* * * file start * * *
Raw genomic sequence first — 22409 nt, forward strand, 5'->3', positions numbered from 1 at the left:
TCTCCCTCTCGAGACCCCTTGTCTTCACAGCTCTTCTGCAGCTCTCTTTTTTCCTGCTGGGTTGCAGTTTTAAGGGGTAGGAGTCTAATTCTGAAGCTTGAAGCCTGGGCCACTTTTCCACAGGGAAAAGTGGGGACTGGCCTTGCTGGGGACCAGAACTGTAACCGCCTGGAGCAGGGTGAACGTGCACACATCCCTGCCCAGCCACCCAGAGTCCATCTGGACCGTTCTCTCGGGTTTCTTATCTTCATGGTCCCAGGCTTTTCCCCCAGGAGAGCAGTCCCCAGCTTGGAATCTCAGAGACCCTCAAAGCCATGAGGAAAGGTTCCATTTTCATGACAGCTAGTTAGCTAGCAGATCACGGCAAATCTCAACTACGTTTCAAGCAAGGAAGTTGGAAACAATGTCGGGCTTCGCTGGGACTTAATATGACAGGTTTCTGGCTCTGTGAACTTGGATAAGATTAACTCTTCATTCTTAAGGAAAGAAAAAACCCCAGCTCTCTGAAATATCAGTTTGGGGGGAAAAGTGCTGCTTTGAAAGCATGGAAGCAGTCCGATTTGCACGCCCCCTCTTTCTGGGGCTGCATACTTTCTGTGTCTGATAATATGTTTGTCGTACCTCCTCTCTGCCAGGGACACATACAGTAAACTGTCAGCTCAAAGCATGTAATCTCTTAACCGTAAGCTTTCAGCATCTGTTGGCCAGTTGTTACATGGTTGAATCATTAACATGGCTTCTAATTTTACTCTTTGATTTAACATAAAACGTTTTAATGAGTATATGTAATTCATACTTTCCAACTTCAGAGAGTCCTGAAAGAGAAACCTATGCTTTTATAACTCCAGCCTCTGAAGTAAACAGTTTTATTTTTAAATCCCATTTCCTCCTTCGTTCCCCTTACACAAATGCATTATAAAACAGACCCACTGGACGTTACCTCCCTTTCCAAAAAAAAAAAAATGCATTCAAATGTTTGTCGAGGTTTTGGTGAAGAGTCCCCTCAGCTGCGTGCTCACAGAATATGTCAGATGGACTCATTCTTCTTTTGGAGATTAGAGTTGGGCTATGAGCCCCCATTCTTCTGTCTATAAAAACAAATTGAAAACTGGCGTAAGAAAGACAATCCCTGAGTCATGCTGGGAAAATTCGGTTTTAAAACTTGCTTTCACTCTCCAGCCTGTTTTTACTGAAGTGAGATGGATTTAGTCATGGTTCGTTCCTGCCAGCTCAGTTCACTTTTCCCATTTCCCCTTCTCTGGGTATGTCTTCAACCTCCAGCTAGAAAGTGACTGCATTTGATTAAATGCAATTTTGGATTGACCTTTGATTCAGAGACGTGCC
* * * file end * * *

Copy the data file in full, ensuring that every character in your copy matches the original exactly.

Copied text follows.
Raw genomic sequence first — 22409 nt, forward strand, 5'->3', positions numbered from 1 at the left:
TCTCCCTCTCGAGACCCCTTGTCTTCACAGCTCTTCTGCAGCTCTCTTTTTTCCTGCTGGGTTGCAGTTTTAAGGGGTAGGAGTCTAATTCTGAAGCTTGAAGCCTGGGCCACTTTTCCACAGGGAAAAGTGGGGACTGGCCTTGCTGGGGACCAGAACTGTAACCGCCTGGAGCAGGGTGAACGTGCACACATCCCTGCCCAGCCACCCAGAGTCCATCTGGACCGTTCTCTCGGGTTTCTTATCTTCATGGTCCCAGGCTTTTCCCCCAGGAGAGCAGTCCCCAGCTTGGAATCTCAGAGACCCTCAAAGCCATGAGGAAAGGTTCCATTTTCATGACAGCTAGTTAGCTAGCAGATCACGGCAAATCTCAACTACGTTTCAAGCAAGGAAGTTGGAAACAATGTCGGGCTTCGCTGGGACTTAATATGACAGGTTTCTGGCTCTGTGAACTTGGATAAGATTAACTCTTCATTCTTAAGGAAAGAAAAAACCCCAGCTCTCTGAAATATCAGTTTGGGGGGAAAAGTGCTGCTTTGAAAGCATGGAAGCAGTCCGATTTGCACGCCCCCTCTTTCTGGGGCTGCATACTTTCTGTGTCTGATAATATGTTTGTCGTACCTCCTCTCTGCCAGGGACACATACAGTAAACTGTCAGCTCAAAGCATGTAATCTCTTAACCGTAAGCTTTCAGCATCTGTTGGCCAGTTGTTACATGGTTGAATCATTAACATGGCTTCTAATTTTACTCTTTGATTTAACATAAAACGTTTTAATGAGTATATGTAATTCATACTTTCCAACTTCAGAGAGTCCTGAAAGAGAAACCTATGCTTTTATAACTCCAGCCTCTGAAGTAAACAGTTTTATTTTTAAATCCCATTTCCTCCTTCGTTCCCCTTACACAAATGCATTATAAAACAGACCCACTGGACGTTACCTCCCTTTCCAAAAAAAAAAAAATGCATTCAAATGTTTGTCGAGGTTTTGGTGAAGAGTCCCCTCAGCTGCGTGCTCACAGAATATGTCAGATGGACTCATTCTTCTTTTGGAGATTAGAGTTGGGCTATGAGCCCCCATTCTTCTGTCTATAAAAACAAATTGAAAACTGGCGTAAGAAAGACAATCCCTGAGTCATGCTGGGAAAATTCGGTTTTAAAACTTGCTTTCACTCTCCAGCCTGTTTTTACTGAAGTGAGATGGATTTAGTCATGGTTCGTTCCTGCCAGCTCAGTTCACTTTTCCCATTTCCCCTTCTCTGGGTATGTCTTCAACCTCCAGCTAGAAAGTGACTGCATTTGATTAAATGCAATTTTGGATTGACCTTTGATTCAGAGACGTGCC